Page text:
Journalism Italian-style and church-state relations
For the past few days, a highly personal and often below-the-sash battle has been waged in Italy between two newspapers — Il Giornale, owned by the family of Prime Minister Silvio Berlusconi, and Avvenire, the daily of the Italian Bishops Conference. The generals in the battle, which has riveted Italy and has resulted in one of the worst periods for years in relations between church and state here, are the editors-in-chief Vittorio Feltri of Il Giornale and Dino Boffo of Avvenire.
It all started on Friday, Aug. 28 when Il Giornale published a front-page, banner headline story purportedly revealing that that Boffo had accepted a plea bargain in court in 2002 after being accused of harrasing a woman. The paper said Boffo had a homosexual relationship with her husband. The headline read “The Super-Moralist Was Condemned for Molestation” (see image above). Feltri, one of Italy’s more unorthodox journalists, attacked Boffo because he had written a spate of editorials criticising Berlusconi over the prime minister’s private life. The fact that ultimately Berlusconi’s family is Feltri’s boss was not lost on Italian readers.
Another element in the background was the fact that Berlusconi has been under the spotlight for anything but government recently, including accusations of cavorting with teenagers and prostitutes. For the record, Berlusconi says there was nothing “spicy” in his relationship with an 18-year-old aspriring model and that even if a call girl spent a night in his house, he never paid for sex in his life. What’s more, Berlusconi is also going through a messy divorce. His wife Veronica says she wanted out because she couldn’t take any more of his “lies”.
Hours after the first Il Giornale story came out, the Vatican announced that a long-planned dinner between Berlusconi and Vatican Secretary of State Cardinal Tarcisio Bertone had been cancelled. The dinner was to have taken place in L’Aquila during the annual “feast of forgiveness” in the city that was devastated by an earthquake last April. The official Vatican explanation was a nice try, but hard to swallow. It said the local bishop had decided (five hours before the start of a dinner that had been planned for weeks) that the money would be better spent if donated to reconstruction efforts.
(Photo: Berlusconi on Italian television, sign says “And Veronica asks for a divorce,” 5 May 2009/Remo Casilli)
Boffo called the Il Giornale attack “journalistic assassination” and rejected the accusations “absurd”. Here’s our story about the first day of the battle.
If this sounds like a soap opera, it is. And like all good soap operas, it gets better.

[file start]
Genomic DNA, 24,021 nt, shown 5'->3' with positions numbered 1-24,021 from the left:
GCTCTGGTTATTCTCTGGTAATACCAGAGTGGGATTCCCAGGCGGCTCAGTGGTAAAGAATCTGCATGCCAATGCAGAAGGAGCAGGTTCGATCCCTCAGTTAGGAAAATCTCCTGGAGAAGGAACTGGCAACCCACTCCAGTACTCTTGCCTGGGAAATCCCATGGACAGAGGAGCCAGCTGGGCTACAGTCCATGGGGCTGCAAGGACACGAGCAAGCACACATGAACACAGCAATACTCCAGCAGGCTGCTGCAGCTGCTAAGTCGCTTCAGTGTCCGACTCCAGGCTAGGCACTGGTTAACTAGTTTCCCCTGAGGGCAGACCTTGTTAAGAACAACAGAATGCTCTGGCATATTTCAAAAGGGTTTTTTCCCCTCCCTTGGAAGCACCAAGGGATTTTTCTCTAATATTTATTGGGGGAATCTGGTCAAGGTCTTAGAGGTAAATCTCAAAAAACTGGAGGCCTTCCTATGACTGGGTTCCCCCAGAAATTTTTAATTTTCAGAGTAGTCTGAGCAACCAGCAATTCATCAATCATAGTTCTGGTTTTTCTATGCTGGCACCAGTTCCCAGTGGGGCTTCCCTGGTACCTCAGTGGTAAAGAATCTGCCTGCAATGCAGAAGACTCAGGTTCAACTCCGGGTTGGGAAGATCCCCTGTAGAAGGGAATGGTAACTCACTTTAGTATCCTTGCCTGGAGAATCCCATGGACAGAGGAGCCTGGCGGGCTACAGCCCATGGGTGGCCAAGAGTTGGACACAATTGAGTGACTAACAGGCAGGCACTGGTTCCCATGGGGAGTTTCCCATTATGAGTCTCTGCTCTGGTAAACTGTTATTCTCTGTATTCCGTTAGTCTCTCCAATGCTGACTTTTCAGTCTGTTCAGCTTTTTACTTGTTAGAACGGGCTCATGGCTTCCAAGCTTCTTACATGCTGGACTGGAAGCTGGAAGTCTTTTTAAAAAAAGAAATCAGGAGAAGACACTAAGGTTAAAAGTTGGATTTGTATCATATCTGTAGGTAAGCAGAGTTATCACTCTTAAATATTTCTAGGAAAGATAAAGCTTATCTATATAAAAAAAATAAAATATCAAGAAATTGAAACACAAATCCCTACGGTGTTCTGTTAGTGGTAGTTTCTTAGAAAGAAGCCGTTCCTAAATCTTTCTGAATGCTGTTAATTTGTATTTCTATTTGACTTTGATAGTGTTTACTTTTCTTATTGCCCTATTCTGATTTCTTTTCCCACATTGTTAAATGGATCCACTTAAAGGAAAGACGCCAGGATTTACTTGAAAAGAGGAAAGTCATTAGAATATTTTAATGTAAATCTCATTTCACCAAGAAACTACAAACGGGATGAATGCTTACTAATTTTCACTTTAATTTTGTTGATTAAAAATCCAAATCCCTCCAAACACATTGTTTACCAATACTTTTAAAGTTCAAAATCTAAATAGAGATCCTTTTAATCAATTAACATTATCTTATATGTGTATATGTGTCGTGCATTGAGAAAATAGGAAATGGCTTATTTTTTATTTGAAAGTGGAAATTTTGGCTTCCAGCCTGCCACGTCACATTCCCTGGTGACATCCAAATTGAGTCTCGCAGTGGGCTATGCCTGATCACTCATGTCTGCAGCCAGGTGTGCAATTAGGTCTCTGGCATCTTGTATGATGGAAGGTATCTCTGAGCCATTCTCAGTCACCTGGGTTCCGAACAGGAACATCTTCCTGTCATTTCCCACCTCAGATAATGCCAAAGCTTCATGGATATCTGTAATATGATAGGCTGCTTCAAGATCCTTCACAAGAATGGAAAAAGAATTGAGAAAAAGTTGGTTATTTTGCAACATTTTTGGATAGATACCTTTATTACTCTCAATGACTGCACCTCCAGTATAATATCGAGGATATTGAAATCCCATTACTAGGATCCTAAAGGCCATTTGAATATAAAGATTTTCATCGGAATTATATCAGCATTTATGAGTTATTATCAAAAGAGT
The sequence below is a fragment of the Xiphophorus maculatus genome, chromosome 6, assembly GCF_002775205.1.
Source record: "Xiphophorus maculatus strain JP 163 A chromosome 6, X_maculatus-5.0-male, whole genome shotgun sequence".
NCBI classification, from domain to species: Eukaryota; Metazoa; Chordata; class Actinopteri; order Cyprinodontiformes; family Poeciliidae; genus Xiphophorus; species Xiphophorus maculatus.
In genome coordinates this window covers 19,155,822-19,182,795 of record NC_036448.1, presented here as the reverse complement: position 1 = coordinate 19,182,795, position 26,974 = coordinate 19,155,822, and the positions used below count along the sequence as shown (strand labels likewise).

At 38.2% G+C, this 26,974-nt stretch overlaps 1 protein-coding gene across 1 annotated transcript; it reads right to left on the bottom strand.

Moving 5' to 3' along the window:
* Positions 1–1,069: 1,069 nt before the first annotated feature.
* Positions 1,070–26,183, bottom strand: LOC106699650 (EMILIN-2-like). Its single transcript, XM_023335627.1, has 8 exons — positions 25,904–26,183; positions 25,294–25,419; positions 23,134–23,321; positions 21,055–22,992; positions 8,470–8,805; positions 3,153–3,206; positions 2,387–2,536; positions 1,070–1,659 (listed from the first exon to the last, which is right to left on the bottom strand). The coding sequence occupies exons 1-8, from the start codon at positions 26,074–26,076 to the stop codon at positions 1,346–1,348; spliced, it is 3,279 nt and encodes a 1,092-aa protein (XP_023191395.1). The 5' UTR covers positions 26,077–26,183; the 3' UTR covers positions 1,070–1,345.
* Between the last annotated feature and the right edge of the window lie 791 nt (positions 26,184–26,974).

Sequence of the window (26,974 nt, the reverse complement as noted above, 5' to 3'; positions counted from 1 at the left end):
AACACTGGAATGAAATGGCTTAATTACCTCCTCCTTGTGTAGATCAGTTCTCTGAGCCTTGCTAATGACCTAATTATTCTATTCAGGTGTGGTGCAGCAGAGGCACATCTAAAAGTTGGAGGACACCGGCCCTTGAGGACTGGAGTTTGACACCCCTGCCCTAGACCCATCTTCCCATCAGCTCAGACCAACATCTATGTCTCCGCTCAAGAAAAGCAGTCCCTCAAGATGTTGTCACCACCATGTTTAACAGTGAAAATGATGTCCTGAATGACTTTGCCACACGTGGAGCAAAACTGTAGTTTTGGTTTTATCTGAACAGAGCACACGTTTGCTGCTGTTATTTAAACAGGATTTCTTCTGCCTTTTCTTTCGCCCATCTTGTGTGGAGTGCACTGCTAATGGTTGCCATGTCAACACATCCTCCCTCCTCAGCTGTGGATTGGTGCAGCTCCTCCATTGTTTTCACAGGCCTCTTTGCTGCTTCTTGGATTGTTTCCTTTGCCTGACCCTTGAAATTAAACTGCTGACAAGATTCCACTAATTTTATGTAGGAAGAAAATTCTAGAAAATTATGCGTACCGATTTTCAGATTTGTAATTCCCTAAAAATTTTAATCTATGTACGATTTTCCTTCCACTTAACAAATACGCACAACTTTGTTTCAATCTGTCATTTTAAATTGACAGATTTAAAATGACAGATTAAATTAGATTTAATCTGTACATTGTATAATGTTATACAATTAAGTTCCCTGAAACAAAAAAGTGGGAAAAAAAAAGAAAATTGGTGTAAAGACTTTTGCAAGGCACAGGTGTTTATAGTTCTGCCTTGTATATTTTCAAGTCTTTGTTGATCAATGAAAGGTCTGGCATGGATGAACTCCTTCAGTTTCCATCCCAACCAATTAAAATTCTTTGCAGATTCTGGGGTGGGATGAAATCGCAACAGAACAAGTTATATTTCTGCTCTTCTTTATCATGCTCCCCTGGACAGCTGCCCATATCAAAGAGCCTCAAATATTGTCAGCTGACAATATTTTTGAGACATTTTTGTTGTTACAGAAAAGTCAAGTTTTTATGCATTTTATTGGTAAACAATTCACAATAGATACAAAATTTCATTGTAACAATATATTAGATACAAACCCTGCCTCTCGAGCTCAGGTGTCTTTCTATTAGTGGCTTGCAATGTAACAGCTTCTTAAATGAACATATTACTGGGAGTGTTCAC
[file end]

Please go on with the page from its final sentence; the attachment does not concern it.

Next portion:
Boffo did indeed have some judicial problems in 2002, but he says he was the victim not the perpetrator of “telephone harassment” and agreed to a plea bargain just to put it all behind him. Avvenire colleagues say he did indeed fly off the handle and have some kind of altercation with a woman in 2002, but it had nothing to do with him being homosexual. They say she had been pestering him by phone to hire her son.
The homosexual angle was found on a one-page report which Il Giornale implied was part of the police record. But Boffo’s defenders say that page was fabricated to look like an ammendment to a police report and sent anonymously years ago to Italian Catholic Church leaders, all of whom saw it as a smear campaign and binned it. The next day Il Giornale ran the following banner headline: “The Rage of the Unmasked Moralists”. And Tuesday it was “The Bishops Knew Everything For Some Time.”
Avvenire has been putting most of its responses to Il Giornale on its back pages and editorial pages, one calling the charges “a colossal worthless fake.” It has also run pages and pages of letters from readers in support of Boffo.
For days, the Vatican did not weigh in on the dispute even though it was blazing all around the walls of the city state. When it did on Tuesday, it got out the big guns, issuing a statement that Bertone — the number two man in the Vatican after Pope Benedict himself — had called Boffo and expressed his “closeness and solidarity.” This seemed to put aside rumours that Boffo might resign for the good of the Church.
For his part Berlusconi has kept a low profile. He issued a statement disassociating himself from the positions of his family newspaper on the first day, but has refused to make any further comments. “Everything I want to say, I have said already,” he declared on Tuesday, Sept 1.
(Photo: Berlusconi wipes face during conference in Milan, 30 July 2009/Alessandro Garofalo)
The fact remains that the whole episode — sometimes slow drip, sometimes percolating — has brought relations between the Italian Catholic Church and the Vatican on the one side and the Berlusconi government on the other side, to one of their worst levels, if not the worst. And the sometimes buffa soap opera continues. Tune in next time for the latest episode.